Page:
With a foreword from Emma Gannon, the e-book Miss Diagnosed is part of a campaign to end the gender health gap by supporting women to advocate for themselves at the doctor. 

Three million women have had to leave their job because of health issues. We’re 47% more likely to be seriously injured in a car accident (because cars are often designed using men’s measurements). And over half of women feel unable to discuss their health at work. These stats are just a small amount of evidence of the ‘gender health gap’ – the difference between attention and treatment of medical conditions between genders.

But new research shows the difference isn’t only in how our pain is dealt with, but also in how it’s diagnosed. In fact, women are 50% less likely to be diagnosed with a heart attack. And now, the GP app Livi has found that 57% of women believe they have been misdiagnosed with a health condition, rising to 64% in women between the ages of 35 and 44. 

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For 10% of women, it takes seven to 12 months to get the correct diagnosis, while 23% of women have waited up to 11 years to know the name of their condition. Most concerningly, 29% of women still don’t think they have the correct diagnosis, with over a quarter experiencing life-altering or threatening symptoms.

Livi’s research includes a story from a woman who had been told her perimenopausal hot flushes were actually panic attacks, and another whose GP suggested ‘dyspareunia’ (tensing during sex) was the cause of her pain when really it was endometriosis. 

Miss Diagnosed is the new handbook on the gender health gap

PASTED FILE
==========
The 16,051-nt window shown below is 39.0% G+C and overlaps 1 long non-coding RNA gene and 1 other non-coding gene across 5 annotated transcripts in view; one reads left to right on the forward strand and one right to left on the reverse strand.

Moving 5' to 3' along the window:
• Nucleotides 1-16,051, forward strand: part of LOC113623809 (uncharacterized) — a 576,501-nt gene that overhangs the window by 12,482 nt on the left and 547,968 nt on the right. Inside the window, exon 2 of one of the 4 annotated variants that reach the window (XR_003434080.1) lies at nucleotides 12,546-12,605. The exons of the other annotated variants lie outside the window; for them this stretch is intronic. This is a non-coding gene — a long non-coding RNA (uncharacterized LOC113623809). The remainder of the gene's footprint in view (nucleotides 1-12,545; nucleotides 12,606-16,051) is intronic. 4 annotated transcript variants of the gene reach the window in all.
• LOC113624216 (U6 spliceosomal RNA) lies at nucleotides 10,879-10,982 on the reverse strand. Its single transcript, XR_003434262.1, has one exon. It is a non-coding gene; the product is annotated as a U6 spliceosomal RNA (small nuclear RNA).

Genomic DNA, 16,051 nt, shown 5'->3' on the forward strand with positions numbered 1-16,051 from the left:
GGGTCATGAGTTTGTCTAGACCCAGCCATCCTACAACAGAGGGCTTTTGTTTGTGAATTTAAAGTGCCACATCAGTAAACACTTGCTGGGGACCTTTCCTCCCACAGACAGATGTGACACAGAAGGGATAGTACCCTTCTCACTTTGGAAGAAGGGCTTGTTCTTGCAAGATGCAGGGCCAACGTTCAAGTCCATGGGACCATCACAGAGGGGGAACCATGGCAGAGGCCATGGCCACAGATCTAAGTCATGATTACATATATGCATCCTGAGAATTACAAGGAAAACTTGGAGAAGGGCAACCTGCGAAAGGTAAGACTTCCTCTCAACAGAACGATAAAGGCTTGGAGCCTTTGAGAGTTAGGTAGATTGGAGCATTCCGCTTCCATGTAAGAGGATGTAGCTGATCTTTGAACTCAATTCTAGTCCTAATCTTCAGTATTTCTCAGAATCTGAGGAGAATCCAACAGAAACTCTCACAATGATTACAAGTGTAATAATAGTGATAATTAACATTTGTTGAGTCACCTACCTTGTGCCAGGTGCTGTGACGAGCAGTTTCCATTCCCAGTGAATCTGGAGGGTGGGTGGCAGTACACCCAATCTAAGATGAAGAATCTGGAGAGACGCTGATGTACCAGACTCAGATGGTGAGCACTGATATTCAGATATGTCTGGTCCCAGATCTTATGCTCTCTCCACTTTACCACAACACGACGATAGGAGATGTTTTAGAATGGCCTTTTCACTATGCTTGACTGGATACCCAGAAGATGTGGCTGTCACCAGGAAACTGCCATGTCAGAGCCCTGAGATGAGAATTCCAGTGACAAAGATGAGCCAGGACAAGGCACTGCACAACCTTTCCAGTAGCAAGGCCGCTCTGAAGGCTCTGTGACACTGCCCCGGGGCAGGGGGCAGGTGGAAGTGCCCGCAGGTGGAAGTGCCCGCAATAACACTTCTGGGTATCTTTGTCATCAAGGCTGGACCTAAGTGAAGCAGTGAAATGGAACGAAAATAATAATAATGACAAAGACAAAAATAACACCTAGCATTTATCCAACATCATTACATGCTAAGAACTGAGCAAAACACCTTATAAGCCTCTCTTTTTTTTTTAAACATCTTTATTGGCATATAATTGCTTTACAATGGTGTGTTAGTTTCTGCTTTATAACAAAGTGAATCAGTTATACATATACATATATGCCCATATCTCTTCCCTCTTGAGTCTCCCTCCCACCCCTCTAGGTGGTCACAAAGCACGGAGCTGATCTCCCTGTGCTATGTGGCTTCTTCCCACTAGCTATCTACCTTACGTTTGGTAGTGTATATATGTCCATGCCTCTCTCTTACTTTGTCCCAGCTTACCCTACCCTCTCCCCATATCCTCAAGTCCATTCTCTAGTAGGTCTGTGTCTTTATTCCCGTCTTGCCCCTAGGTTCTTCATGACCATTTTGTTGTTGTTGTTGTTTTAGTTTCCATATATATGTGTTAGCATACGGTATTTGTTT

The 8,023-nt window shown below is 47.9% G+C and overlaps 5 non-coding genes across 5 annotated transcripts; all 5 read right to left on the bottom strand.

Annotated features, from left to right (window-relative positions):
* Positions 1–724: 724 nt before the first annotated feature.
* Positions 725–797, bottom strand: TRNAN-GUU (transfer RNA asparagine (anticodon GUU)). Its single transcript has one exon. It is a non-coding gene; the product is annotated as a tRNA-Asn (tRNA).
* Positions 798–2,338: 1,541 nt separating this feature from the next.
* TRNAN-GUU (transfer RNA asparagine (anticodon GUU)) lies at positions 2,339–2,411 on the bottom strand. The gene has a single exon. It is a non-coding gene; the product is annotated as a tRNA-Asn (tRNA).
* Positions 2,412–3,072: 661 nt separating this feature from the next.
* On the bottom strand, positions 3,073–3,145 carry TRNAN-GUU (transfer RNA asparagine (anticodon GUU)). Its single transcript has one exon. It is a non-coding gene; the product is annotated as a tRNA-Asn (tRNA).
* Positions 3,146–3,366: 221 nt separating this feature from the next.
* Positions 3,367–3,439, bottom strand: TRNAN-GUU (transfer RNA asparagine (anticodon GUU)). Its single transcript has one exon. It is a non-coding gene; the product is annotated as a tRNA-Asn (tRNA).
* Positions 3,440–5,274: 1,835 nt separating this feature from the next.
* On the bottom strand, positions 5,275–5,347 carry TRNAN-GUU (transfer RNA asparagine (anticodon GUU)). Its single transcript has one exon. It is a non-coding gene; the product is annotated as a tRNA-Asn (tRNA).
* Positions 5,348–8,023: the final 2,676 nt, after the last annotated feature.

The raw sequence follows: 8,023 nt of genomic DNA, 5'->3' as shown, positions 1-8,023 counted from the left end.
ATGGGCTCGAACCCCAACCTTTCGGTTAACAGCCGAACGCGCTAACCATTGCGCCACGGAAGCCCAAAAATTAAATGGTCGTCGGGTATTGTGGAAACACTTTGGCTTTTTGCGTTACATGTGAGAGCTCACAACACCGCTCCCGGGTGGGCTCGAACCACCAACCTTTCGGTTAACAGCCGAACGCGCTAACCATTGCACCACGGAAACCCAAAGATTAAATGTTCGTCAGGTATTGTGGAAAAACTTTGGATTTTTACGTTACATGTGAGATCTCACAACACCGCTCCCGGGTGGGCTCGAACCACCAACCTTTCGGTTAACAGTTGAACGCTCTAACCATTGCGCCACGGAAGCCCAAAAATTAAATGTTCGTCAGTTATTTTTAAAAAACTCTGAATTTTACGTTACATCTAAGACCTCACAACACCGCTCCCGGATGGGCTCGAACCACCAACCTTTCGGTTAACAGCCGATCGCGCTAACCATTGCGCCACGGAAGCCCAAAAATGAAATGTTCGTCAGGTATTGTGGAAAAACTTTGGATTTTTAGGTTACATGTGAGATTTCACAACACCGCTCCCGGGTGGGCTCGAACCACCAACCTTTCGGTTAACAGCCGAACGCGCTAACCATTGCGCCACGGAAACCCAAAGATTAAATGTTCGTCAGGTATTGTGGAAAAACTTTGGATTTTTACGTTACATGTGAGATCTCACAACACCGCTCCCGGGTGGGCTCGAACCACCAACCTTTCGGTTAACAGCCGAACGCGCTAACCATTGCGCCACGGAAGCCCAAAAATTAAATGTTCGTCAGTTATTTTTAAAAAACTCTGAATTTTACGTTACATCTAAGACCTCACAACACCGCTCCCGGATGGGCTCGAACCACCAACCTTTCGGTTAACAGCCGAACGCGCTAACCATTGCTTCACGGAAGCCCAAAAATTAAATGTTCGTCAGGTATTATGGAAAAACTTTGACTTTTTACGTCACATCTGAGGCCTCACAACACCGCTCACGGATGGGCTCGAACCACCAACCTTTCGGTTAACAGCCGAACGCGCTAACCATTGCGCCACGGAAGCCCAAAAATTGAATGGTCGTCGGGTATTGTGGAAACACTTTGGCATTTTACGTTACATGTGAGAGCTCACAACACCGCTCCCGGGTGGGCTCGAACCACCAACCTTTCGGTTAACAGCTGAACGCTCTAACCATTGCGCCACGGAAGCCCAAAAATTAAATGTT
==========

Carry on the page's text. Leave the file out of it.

Now, Livi has released a free e-book, Miss Diagnosed, outlining the symptoms and treatments that are commonly misdiagnosed in women so they can learn more about what is ‘normal’ and better advocate for themselves with doctors. With a foreword from Emma Gannon, who writes that “we’re left going around in circles, wondering what is wrong with us as we move through a patriarchal world”, the e-book is designed to support women suffering due to the gender health gap.

Livi’s research shows the biggest areas of concern for women are mental health (31%), perimenopause & menopause (28%), menstruation (15%), pregnancy and birth (11%) and infertility (10%). Its handbook taps into all these areas of health, outlining symptoms and complications in common but under-recognised conditions like depression, PCOS and pelvic girdle pain. 

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Closing the gender health gap can’t be our responsibility alone, so it is refreshing to see that a huge part of Livi’s campaign is the re-education of doctors. 

Over a quarter of women don’t believe that doctors are properly trained in all aspects of women’s health – which isn’t surprising, given that a 2021 Freedom of Information request by Menopause Support found that 41% of UK universities don’t teach mandatory menopause education. Now Livi had pledged additional free training on women’s health to its own GPs and more than 10,000 doctors across the country.

More also needs to be done by the scientific community to ensure that medical research is done on women so that their symptoms are better understood. But if you are worried about your health and feel like one of the 49% of women who aren’t listened to by their doctor, this handbook could be a vital way into the conversation with your GP. 

Download Miss Diagnosed by Livi here. 

Images: Getty/Livi

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